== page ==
Genre: Sci-Fi Horror Running Time: 1 hr. 33 min.
Release Date: October 21st, 1997 MPAA Rating: R
Director: Paul Matthews Actors: Todd Jensen, Samantha Janus, Kadamba Simmons, Oliver Tobias, Nigel Harrison, Melanie Walters, Katy Lawrence, Richard Harrington, Amanda Prothero-Thomas
eally, really, really bad special effects compose the opening title moments, full of unconvincing planets, unnaturally moving spaceships, and glittering 3D lettering. It looks like something made for television, but with an exceptionally limited budget. But then, when a meteor strikes the Earth, there’s an explosion – which means that the producers could accommodate at least that much. And, as the smoke clears, the titular alien is shown almost in its entirety; clearly, this remake isn’t concerned with surprises.
The following morning, as the police come to investigate the damage from the meteor, it’s revealed that the impact location was near a girl’s college in Boston, filled with conspicuously attractive young women and a handsome male teacher, Ashley (Todd Jensen), who is immediately hit on by the students – not unlike Professor Jones from “Raiders of the Lost Ark.” He also takes numerous opportunities to stare at the legs of his newest volunteer assistant, Louise (Samantha Janus), a blonde who is utterly incapacitated by the appearance of a mouse – which sets the stage for an innocent coffee-date compensation. This, of course, segues into the two of them making their way back to his place, where, after sex, he studies a fleshy, face-like piece of rock recovered from the crash site.
Meanwhile, when Jack the janitor (Richard Harrington) snoops around the premises, he discovers a mysterious woman (Kadamba Simmons) with half of her face covered in scars – and her slender figure clad in black leather – who seemingly appeared from the debris of the crash. He doesn’t live long enough to uncover her true origins, however, as the enormous, reptilian “breeder” monster tears a hole in his chest. Later, when principal Ms. Roper (Melanie Walters) and several students (including Myra, played by Katy Lawrence, who is given a handful of speaking lines) are attacked by the ravenous brute, it’s up to Ashley – of all people – to get to the bottom of it.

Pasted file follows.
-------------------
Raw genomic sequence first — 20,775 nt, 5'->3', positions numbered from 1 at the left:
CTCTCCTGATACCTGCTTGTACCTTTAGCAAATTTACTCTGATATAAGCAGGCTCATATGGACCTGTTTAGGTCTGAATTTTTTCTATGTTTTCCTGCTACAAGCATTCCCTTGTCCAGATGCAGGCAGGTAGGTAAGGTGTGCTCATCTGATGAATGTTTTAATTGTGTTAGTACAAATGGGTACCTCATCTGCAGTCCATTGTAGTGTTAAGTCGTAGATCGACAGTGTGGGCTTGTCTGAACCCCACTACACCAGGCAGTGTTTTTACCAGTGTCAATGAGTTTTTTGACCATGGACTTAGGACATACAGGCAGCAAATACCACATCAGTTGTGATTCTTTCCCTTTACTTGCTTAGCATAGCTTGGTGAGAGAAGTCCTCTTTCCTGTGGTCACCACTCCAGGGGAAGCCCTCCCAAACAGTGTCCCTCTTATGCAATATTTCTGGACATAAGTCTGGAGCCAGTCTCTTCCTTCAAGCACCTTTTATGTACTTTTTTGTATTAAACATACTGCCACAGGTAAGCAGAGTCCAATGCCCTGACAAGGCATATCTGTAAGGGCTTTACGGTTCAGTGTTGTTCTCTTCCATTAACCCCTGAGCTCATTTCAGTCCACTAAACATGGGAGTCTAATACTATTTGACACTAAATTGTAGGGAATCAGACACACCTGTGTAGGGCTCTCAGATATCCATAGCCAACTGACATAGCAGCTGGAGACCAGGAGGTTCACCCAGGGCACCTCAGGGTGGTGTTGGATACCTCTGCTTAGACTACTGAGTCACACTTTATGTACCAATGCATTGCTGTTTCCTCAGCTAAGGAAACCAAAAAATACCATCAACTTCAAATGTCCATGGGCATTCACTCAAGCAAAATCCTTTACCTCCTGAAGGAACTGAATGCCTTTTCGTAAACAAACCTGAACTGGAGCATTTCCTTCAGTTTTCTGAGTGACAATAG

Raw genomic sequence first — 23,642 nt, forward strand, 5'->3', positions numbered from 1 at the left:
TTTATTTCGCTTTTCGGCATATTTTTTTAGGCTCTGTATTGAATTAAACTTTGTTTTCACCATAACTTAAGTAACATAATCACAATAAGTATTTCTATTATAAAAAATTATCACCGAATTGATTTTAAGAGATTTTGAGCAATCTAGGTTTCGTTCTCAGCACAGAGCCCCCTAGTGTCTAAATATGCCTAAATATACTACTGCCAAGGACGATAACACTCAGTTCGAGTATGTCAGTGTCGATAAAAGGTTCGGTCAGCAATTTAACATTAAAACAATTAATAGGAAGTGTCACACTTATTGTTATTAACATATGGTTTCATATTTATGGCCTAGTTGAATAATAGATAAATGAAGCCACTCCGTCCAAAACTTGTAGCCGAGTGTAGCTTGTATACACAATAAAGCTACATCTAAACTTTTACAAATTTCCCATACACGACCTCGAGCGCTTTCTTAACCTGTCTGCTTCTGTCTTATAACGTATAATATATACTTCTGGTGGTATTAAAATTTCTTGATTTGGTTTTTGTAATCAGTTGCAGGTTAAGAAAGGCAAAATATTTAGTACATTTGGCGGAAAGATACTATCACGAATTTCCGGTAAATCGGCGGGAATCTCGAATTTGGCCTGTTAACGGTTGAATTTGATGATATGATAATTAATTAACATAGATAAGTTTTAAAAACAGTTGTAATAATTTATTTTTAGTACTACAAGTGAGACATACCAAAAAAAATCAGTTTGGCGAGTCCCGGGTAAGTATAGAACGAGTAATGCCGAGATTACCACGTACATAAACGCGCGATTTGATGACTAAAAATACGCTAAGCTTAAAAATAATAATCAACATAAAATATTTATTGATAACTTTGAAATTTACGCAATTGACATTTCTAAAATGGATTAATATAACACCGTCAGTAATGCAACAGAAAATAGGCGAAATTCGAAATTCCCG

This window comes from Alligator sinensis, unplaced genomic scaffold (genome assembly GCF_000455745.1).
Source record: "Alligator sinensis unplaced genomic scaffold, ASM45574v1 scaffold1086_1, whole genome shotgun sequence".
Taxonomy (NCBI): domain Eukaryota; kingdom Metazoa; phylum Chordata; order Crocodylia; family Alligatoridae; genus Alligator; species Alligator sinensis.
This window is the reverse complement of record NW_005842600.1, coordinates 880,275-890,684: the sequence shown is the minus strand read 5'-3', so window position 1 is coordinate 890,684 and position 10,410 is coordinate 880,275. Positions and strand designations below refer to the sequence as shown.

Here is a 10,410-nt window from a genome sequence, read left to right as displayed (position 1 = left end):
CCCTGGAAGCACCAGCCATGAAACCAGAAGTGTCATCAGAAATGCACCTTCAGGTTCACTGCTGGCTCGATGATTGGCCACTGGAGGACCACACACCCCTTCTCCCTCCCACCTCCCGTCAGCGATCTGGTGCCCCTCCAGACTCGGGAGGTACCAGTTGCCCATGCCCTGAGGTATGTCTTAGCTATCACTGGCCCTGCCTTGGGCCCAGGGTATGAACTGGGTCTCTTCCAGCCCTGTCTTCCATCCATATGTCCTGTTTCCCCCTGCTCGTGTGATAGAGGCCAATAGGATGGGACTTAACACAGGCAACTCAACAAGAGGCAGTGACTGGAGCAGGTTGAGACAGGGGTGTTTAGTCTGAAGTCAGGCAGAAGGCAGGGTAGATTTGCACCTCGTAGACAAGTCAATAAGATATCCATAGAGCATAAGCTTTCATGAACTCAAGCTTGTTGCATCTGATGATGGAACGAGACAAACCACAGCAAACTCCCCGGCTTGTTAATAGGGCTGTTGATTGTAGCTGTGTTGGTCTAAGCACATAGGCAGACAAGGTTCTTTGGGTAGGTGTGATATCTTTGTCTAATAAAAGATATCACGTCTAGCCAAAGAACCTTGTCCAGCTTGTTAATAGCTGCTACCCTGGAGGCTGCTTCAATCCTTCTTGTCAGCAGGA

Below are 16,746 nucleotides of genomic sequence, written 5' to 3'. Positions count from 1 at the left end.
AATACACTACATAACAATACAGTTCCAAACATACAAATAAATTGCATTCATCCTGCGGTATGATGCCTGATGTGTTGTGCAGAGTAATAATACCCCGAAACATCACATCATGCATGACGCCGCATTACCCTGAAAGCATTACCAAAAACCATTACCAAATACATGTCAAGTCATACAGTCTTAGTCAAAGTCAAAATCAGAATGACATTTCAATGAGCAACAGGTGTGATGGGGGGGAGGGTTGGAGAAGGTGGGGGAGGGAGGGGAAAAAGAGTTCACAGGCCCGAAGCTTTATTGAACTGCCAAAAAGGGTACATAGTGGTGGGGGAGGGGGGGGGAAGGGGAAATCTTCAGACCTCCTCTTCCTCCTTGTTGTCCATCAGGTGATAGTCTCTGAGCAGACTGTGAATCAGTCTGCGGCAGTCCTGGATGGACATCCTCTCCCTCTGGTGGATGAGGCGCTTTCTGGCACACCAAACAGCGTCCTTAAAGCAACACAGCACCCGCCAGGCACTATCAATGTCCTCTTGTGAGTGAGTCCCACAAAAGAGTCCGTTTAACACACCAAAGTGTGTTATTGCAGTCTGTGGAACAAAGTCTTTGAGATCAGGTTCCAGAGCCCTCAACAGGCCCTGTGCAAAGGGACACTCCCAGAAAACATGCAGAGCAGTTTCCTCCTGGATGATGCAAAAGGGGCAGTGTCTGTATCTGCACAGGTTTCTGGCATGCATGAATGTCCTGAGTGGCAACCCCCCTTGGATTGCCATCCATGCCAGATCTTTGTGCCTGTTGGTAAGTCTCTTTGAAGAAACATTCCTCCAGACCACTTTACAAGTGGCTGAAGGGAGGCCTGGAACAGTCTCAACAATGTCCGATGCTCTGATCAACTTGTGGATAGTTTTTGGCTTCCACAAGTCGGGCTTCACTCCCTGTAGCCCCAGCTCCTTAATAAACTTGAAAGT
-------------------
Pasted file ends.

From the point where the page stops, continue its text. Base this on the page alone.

“Everything’s gotten so weird.” There’s also a missing-persons detective (Oliver Tobias) working on the case, though he doesn’t actually do any investigating around the institution. Instead, he dons a black cowboy hat and a thick trench coat, smokes a cigarette, and makes generic allegations about how the current disappearances are each linked to Ashley. But if anyone is terribly unfitting, it’s Jensen in the lead role, as he can barely keep a straight face during every single delivery. It’s obvious that he thinks his character – and this film – is an absolute joke. And, with the outrageously poor scripting, he’s not far off. The dialogue is consistently laughable, especially when the characters argue over whether or not the culprit is a monster or an alien, and when Ashley happens to witness the extraterrestrial woman tailing the hulking beast. “You look like one of the new students.” Additionally, the inclusion of a locker room scene, for the sake of showing a bevy of girls prancing around and giggling in the nude, is particularly indicative of this B-movie’s exploitive tendencies and cheap enticements.
Copying one of the best details from effective monster movies, however, the alien design is covered in an inordinate amount of slime. But it’s not enough to conceal the rubbery qualities of the costume, or the unconvincing immobility of the man-in-a-suit imagery. At times (and to its credit), the entity resembles the Pumpkinhead demon, which isn’t such a bad thing. Proceeding to steal from several other sci-fi thrillers of the ’80s, a squadron of troopers descend into the creature’s dimly lit, subterraneous lair, with Sergeant Horace (Nigel Harrison) acting tough and cursing at his men as they’re picked off one by one. Inexplicably, girls are hypnotized and cocooned in goop (an undeniable rip of “Aliens”); the mystery woman keeps showing up to alternately aid the monster and help the humans; and Louise arms herself with an arsenal of police weaponry stored in a random cruiser. Even with all the derivativeness and storytelling deficiencies (and mediocre sound effects and bad music), most unforgivable of all is the pacing, which allows for far too much time to pass in between sequences of suspense. In the end, “Breeders” is more offensively boring than anything else.
– Mike Massie